BACKGROUND: Concerns have been raised regarding a potential surge of COVID-19 in pregnancy, secondary to the rising numbers of COVID-19 in the community, easing of societal restrictions, and vaccine hesitancy. Although COVID-19 vaccination is now offered to all pregnant women in the United Kingdom; limited data exist on its uptake and safety. OBJECTIVE: This study aimed to investigate the uptake and safety of COVID-19 vaccination among pregnant women. STUDY DESIGN: This was a cohort study of pregnant women who gave birth at St George's University Hospitals National Health Service Foundation Trust, London, United Kingdom, between March 1, 2020, and July 4, 2021. The primary outcome was uptake of COVID-19 vaccination and its determinants. The secondary outcomes were perinatal safety outcomes. Data were collected on COVID-19 vaccination uptake, vaccination type, gestational age at vaccination, and maternal characteristics, including age, parity, ethnicity, index of multiple deprivation score, and comorbidities. Further data were collected on perinatal outcomes, including stillbirth (fetal death at ≥24 weeks' gestation), preterm birth, fetal and congenital abnormalities, and intrapartum complications. Pregnancy and neonatal outcomes of women who received the vaccine were compared with that of a matched cohort of women with balanced propensity scores. Effect magnitudes of vaccination on perinatal outcomes were reported as mean differences or odds ratios with 95% confidence intervals. Factors associated with antenatal vaccination were assessed with logistic regression analysis. RESULTS: Data were available for 1328 pregnant women of whom 140 received at least 1 dose of the COVID-19 vaccine before giving birth and 1188 women who did not; 85.7% of those vaccinated received their vaccine in the third trimester of pregnancy and 14.3% in the second trimester of pregnancy. Of those vaccinated, 127 (90.7%) received a messenger RNA vaccine and 13 (9.3%) a viral vector vaccine. There was evidence of reduced vaccine uptake in younger women (P=.001), women with high levels of deprivation (ie, fifth quintile of the index of multiple deprivation; P=.008), and women of Afro-Caribbean or Asian ethnicity compared with women of White ethnicity (P<.001). Women with prepregnancy diabetes mellitus had increased vaccine uptake (P=.008). In the multivariable model the fifth deprivation quintile (most deprived) (adjusted odds ratio, 0.10; 95% confidence interval, 0.02-0.10; P=.003) and Afro-Caribbean ethnicity (adjusted odds ratio, 0.27; 95% confidence interval, 0.06-0.85; P=.044) were significantly associated with lower antenatal vaccine uptake, whereas prepregnancy diabetes mellitus was significantly associated with higher antenatal vaccine uptake (adjusted odds ratio, 10.5; 95% confidence interval, 1.74-83.2; P=.014). In a propensity score-matched cohort, the rates of adverse pregnancy outcomes of 133 women who received at least 1 dose of the COVID-19 vaccine in pregnancy were similar to that of unvaccinated pregnant women (P>.05 for all): stillbirth (0.0% vs 0.2%), fetal abnormalities (2.2% vs 2.5%), postpartum hemorrhage (9.8% vs 9.0%), cesarean delivery (30.8% vs 34.1%), small for gestational age (12.0% vs 12.8%), maternal high-dependency unit or intensive care admission (6.0% vs 4.0%), or neonatal intensive care unit admission (5.3% vs 5.0%). Intrapartum pyrexia (3.7% vs 1.0%; P=.046) was significantly increased but the borderline statistical significance was lost after excluding women with antenatal COVID-19 infection (P=.079). Mixed-effects Cox regression showed that vaccination was not significantly associated with birth at <40 weeks' gestation (hazard ratio, 0.93; 95% confidence interval, 0.71-1.23; P=.624). CONCLUSION: Of pregnant women eligible for COVID-19 vaccination, less than one-third accepted COVID-19 vaccination during pregnancy, and they experienced similar pregnancy outcomes with unvaccinated pregnant women. There was lower uptake among younger women, non-White ethnicity, and lower socioeconomic background. This study has contributed to the body of evidence that having COVID-19 vaccination in pregnancy does not alter perinatal outcomes. Clear communication to improve awareness among pregnant women and healthcare professionals on vaccine safety is needed, alongside strategies to address vaccine hesitancy. These strategies include postvaccination surveillance to gather further data on pregnancy outcomes, particularly after first-trimester vaccination, and long-term infant follow-up.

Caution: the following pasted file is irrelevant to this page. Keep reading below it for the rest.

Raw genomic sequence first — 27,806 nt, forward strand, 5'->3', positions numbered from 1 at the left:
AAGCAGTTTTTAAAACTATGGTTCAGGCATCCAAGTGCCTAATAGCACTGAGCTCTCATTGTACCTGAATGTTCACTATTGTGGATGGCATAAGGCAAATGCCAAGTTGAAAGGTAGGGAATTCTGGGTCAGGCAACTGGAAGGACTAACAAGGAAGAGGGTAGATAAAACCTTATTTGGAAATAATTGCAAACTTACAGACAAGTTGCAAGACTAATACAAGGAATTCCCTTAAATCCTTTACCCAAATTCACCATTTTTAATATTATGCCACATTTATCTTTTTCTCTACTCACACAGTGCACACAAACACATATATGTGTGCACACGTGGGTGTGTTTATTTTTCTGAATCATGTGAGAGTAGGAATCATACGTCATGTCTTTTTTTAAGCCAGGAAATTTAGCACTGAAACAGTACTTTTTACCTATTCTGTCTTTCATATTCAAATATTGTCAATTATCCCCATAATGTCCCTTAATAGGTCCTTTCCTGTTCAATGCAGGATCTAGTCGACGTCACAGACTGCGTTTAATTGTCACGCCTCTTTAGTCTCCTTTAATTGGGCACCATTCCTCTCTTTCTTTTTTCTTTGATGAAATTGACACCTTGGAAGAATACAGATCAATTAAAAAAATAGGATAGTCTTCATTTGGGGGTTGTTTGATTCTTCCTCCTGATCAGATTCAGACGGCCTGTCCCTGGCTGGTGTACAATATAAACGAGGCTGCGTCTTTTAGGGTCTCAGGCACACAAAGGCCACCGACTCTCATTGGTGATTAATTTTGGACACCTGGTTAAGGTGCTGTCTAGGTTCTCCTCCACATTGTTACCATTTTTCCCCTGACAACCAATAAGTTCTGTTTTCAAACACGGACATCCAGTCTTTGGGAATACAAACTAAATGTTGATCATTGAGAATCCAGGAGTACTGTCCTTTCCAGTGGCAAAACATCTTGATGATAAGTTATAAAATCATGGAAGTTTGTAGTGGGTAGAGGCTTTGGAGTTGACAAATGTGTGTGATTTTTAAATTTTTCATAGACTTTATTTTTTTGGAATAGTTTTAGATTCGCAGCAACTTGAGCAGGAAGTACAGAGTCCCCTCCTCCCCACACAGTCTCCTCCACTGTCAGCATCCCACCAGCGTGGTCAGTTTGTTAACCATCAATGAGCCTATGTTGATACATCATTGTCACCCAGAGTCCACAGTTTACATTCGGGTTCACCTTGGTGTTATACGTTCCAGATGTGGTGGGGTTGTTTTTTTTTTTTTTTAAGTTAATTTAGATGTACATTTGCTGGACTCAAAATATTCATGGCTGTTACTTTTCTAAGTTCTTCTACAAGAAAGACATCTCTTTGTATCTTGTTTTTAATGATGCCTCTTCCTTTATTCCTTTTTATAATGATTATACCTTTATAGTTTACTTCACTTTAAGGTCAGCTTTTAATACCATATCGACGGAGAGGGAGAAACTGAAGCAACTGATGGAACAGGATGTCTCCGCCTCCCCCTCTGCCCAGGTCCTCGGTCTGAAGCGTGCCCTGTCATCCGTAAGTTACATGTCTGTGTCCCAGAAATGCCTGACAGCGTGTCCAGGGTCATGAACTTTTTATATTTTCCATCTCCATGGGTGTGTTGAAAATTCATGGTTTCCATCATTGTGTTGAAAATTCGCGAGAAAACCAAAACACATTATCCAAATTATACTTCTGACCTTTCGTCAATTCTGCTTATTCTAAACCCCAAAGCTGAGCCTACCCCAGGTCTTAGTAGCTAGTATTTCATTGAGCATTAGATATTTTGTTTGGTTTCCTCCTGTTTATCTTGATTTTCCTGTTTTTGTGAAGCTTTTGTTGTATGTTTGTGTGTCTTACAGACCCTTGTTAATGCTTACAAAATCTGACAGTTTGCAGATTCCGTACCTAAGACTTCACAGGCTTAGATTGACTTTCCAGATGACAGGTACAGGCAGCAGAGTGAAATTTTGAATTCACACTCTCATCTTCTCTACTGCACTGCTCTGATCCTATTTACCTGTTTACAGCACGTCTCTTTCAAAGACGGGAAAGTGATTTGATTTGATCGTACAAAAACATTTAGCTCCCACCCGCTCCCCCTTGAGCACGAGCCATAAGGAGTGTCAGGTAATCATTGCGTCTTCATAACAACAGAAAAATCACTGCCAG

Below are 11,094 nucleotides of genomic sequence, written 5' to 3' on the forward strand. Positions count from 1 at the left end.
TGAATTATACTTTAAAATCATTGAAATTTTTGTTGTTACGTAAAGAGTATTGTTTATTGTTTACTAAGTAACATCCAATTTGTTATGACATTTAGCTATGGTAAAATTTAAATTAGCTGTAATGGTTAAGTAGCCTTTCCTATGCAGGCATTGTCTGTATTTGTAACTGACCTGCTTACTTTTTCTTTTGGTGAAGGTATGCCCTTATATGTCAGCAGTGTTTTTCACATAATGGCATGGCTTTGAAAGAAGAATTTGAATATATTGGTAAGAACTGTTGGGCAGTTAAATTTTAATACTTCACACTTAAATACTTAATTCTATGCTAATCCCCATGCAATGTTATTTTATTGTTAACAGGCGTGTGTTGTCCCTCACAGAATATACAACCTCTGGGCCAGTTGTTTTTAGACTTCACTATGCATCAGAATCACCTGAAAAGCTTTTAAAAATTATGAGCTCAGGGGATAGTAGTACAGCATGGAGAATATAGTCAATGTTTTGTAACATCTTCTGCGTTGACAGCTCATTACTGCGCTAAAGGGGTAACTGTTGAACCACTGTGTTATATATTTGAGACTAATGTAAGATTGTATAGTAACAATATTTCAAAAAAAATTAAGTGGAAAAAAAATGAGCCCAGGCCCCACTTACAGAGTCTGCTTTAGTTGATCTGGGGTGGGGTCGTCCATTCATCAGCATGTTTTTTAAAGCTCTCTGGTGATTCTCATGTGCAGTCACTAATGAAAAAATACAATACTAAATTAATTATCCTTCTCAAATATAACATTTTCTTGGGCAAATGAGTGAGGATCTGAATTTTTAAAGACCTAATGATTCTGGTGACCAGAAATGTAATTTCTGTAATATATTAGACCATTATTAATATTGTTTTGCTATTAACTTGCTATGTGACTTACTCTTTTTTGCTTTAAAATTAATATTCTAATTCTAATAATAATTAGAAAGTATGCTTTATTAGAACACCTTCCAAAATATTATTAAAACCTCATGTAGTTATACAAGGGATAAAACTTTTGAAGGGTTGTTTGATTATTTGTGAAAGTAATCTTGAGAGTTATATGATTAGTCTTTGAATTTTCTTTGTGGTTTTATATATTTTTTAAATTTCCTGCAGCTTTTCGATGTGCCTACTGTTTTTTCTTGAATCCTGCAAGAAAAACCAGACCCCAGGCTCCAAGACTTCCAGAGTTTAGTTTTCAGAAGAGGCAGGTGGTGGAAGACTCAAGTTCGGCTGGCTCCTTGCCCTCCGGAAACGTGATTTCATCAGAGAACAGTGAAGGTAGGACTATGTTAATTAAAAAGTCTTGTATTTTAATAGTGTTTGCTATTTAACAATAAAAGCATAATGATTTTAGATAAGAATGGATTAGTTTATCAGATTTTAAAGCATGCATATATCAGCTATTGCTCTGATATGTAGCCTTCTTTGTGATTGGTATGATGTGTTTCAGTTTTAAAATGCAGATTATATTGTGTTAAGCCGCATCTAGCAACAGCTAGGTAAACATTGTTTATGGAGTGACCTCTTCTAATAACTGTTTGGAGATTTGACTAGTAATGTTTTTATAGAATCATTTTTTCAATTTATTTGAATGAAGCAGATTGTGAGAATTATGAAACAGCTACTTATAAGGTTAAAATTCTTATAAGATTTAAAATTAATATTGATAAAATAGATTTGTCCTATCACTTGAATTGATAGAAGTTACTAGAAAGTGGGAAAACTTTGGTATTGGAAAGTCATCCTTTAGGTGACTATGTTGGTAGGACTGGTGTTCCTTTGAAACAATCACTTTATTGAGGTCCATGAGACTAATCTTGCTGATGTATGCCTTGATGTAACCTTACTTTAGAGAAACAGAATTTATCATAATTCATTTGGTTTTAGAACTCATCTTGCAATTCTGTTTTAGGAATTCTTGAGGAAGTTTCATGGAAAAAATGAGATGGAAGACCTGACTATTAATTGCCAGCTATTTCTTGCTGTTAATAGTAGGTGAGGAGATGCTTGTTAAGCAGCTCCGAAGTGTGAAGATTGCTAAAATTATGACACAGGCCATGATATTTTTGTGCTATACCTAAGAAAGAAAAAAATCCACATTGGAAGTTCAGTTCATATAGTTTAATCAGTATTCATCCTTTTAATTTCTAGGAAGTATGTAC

Subject(s)
COVID-19 Vaccines/therapeutic use , COVID-19/prevention & control , Pregnancy Complications, Infectious/prevention & control , Vaccination Coverage/statistics & numerical data , 2019-nCoV Vaccine mRNA-1273/therapeutic use , Adult , Age Factors , Asians , BNT162 Vaccine/therapeutic use , Blacks , Caribbean Region , Case-Control Studies , Cesarean Section/statistics & numerical data , ChAdOx1 nCoV-19/therapeutic use , Congenital Abnormalities/epidemiology , Ethnicity , Female , Fever/epidemiology , Humans , Infant, Small for Gestational Age , Intensive Care Units , Intensive Care Units, Neonatal , Logistic Models , Obstetric Labor Complications/epidemiology , Postpartum Hemorrhage/epidemiology , Pregnancy , Premature Birth/epidemiology , Propensity Score , Proportional Hazards Models , SARS-CoV-2 , Social Deprivation , Social Determinants of Health , Stillbirth/epidemiology , United Kingdom/epidemiology
6.
United European Gastroenterol J ; 9(7): 787-796, 2021 09.
Article in English | MEDLINE | ID: covidwho-1260575

ABSTRACT

BACKGROUND: The novel Coronavirus (SARS-CoV-2) has caused almost 2 million deaths worldwide. Both Food and Drug Administration and European Medicines Agency have recently approved the first COVID-19 vaccines, and a few more are going to be approved soon. METHODS: Several different approaches have been used to stimulate the immune system in mounting a humoral response. As more traditional approaches are under investigation (inactivated virus vaccines, protein subunit vaccines, recombinant virus vaccines), more recent and innovative strategies have been tried (non-replicating viral vector vaccines, RNA based vaccines, DNA based vaccines). RESULTS: Since vaccinations campaigns started in December 2020 in both the US and Europe, gastroenterologists will be one of the main sources of information regarding SARS-CoV 2 vaccination for patients in their practice, including vulnerable patients such as those with Inflammatory Bowel Disease (IBD), patients with chronic liver disease, and GI cancer patients. CONCLUSIONS: Thus, we must ourselves be well educated and updated in order to provide unambiguous counseling to these categories of vulnerable patients. In this commentary, we aim to provide a comprehensive review of both approved COVID-19 vaccines and the ones still under development, and explore potential risks, benefits and prioritization of vaccination.


Subject(s)
COVID-19 Vaccines/therapeutic use , COVID-19/prevention & control , 2019-nCoV Vaccine mRNA-1273 , Ad26COVS1/therapeutic use , BNT162 Vaccine/therapeutic use , ChAdOx1 nCoV-19/therapeutic use , Gastroenterology , Gastrointestinal Neoplasms/therapy , Humans , Inflammatory Bowel Diseases/therapy , Liver Diseases/therapy , SARS-CoV-2